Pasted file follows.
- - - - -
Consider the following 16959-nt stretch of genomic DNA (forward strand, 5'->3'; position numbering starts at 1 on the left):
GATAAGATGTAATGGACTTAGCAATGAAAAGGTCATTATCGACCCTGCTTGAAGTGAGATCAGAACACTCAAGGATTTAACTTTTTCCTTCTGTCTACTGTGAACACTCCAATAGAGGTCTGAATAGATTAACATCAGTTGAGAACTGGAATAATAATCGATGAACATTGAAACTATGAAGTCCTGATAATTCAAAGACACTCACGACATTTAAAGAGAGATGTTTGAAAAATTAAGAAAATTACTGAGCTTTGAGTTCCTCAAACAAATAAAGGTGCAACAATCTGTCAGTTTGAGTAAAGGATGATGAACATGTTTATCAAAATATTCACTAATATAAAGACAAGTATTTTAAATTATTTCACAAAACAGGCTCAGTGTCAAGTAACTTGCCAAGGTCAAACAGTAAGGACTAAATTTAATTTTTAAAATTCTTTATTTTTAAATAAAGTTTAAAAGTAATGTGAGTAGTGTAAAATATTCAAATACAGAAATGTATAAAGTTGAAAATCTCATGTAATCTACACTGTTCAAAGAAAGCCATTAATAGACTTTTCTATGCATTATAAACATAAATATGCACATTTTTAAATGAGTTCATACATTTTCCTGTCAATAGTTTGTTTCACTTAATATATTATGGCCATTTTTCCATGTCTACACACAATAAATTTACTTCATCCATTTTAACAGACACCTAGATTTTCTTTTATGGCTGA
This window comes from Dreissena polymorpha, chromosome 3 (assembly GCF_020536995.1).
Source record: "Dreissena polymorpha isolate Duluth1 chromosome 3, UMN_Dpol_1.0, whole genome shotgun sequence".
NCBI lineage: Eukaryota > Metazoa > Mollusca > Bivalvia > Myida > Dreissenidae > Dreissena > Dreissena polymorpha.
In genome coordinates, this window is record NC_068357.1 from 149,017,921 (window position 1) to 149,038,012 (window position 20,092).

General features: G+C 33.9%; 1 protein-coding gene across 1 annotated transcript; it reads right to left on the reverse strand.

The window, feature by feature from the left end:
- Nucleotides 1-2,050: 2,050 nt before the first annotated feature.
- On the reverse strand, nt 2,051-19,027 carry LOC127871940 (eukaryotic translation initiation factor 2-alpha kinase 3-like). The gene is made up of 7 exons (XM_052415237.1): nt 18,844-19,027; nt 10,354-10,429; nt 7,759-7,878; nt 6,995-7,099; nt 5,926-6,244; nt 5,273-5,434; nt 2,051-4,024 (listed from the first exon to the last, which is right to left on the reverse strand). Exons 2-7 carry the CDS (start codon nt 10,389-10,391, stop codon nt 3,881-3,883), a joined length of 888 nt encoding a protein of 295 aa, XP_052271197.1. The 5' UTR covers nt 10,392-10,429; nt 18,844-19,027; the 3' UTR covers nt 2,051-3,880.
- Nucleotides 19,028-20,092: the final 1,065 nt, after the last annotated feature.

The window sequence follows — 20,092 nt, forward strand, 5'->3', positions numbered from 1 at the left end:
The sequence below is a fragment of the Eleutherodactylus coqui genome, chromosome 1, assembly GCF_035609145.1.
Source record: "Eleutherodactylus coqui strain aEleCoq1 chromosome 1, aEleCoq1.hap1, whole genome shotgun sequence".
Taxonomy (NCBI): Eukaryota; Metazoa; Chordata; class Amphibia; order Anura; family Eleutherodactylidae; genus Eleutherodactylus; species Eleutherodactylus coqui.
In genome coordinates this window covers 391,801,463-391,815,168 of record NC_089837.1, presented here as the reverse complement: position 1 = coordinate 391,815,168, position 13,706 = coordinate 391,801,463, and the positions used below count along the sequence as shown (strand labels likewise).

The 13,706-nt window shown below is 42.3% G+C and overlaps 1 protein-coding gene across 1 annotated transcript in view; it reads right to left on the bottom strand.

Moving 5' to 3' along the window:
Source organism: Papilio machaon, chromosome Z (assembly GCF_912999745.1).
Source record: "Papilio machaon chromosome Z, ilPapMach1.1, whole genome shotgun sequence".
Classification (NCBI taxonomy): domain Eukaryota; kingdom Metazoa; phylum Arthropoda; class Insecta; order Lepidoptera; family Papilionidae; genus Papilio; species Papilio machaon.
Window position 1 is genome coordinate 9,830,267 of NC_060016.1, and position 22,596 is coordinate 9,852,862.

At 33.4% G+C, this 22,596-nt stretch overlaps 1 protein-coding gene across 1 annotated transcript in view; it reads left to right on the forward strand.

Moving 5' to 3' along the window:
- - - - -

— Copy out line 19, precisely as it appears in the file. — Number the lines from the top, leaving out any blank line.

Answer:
Source organism: Papilio machaon, chromosome Z (assembly GCF_912999745.1).